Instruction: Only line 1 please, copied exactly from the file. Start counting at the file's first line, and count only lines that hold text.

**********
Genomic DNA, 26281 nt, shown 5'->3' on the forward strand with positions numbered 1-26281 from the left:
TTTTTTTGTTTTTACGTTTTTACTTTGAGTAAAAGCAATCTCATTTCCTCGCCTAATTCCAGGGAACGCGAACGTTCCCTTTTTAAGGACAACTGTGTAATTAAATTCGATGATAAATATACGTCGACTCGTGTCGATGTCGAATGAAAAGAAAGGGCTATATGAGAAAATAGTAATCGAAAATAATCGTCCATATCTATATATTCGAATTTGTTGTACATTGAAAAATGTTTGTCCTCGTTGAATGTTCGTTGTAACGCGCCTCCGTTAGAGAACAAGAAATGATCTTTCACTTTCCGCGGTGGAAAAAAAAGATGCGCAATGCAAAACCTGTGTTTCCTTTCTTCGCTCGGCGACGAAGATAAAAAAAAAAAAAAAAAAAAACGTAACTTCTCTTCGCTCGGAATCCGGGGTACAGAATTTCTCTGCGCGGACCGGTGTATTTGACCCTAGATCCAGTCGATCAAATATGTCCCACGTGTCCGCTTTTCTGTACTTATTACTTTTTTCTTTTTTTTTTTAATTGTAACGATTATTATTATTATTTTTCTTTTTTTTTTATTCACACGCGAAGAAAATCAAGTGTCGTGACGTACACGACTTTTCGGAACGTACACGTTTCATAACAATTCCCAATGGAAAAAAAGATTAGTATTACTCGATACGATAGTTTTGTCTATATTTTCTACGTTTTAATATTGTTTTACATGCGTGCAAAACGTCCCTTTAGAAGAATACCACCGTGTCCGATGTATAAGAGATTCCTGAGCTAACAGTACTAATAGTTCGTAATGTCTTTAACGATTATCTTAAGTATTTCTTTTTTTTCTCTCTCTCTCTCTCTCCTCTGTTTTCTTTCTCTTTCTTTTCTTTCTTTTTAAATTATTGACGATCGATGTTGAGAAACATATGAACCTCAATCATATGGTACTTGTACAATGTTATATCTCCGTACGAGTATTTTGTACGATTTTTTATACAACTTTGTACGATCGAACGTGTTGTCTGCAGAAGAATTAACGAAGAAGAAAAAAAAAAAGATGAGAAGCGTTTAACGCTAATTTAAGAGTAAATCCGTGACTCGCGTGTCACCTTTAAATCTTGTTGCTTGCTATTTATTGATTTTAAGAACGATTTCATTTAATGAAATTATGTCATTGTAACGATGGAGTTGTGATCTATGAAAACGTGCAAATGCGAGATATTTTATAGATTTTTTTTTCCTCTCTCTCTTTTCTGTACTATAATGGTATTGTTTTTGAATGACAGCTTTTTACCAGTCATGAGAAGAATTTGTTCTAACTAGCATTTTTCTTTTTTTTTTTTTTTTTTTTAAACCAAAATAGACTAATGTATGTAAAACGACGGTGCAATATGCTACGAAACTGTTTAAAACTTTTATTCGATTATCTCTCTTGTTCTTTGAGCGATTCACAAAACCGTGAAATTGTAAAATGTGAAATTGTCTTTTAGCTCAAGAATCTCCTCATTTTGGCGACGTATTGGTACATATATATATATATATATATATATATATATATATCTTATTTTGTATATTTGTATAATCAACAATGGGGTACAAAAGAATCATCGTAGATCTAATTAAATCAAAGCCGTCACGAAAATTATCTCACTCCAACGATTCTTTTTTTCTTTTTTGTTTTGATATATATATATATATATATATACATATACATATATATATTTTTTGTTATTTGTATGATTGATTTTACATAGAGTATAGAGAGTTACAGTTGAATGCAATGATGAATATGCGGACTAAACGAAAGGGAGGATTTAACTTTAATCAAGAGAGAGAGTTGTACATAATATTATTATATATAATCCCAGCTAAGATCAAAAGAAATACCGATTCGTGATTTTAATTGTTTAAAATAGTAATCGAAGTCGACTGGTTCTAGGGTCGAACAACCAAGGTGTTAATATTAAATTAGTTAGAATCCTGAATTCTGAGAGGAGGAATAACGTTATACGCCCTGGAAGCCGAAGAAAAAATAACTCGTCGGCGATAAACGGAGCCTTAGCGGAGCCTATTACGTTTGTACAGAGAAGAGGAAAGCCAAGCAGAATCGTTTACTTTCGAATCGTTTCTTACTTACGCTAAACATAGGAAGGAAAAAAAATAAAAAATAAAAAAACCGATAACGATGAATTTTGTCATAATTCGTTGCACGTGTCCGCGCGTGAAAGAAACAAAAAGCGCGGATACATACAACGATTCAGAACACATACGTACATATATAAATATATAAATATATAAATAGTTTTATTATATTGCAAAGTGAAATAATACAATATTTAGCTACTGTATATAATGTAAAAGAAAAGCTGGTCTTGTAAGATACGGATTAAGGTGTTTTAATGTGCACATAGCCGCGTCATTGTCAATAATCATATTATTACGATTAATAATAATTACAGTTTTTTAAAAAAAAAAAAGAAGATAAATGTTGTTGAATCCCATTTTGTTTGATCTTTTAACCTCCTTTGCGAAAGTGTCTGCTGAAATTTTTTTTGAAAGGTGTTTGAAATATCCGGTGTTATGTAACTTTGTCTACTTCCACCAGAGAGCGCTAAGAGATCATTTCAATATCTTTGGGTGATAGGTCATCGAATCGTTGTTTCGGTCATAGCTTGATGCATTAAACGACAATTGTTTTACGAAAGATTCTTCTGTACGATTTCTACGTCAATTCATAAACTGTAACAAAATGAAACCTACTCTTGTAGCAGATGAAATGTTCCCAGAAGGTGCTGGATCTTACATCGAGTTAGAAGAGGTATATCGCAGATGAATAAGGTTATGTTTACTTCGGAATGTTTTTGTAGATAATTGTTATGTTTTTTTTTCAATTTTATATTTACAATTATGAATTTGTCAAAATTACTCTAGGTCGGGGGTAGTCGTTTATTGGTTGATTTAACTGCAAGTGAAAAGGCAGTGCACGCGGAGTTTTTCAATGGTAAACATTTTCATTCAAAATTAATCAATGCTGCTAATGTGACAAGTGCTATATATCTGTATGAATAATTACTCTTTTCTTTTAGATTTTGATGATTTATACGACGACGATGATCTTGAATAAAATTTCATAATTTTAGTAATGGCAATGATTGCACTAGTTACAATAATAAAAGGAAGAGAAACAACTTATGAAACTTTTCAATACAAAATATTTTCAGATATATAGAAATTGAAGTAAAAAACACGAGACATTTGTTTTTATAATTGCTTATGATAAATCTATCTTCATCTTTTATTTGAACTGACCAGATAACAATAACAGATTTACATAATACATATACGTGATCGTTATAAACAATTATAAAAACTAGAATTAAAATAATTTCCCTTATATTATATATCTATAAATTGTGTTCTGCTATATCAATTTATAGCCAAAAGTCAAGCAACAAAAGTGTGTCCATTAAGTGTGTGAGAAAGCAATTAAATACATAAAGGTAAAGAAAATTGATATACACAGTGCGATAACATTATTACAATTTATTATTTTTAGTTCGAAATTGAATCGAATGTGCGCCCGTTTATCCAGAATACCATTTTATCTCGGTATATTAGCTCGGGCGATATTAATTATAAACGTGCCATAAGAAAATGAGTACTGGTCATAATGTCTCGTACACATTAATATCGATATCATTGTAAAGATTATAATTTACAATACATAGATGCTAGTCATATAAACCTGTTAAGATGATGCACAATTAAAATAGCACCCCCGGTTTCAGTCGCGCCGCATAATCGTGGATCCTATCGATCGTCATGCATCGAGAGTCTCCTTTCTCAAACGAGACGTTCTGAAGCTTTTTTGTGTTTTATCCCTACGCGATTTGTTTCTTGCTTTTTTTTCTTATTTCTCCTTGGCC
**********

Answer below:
Genomic DNA, 26281 nt, shown 5'->3' on the forward strand with positions numbered 1-26281 from the left: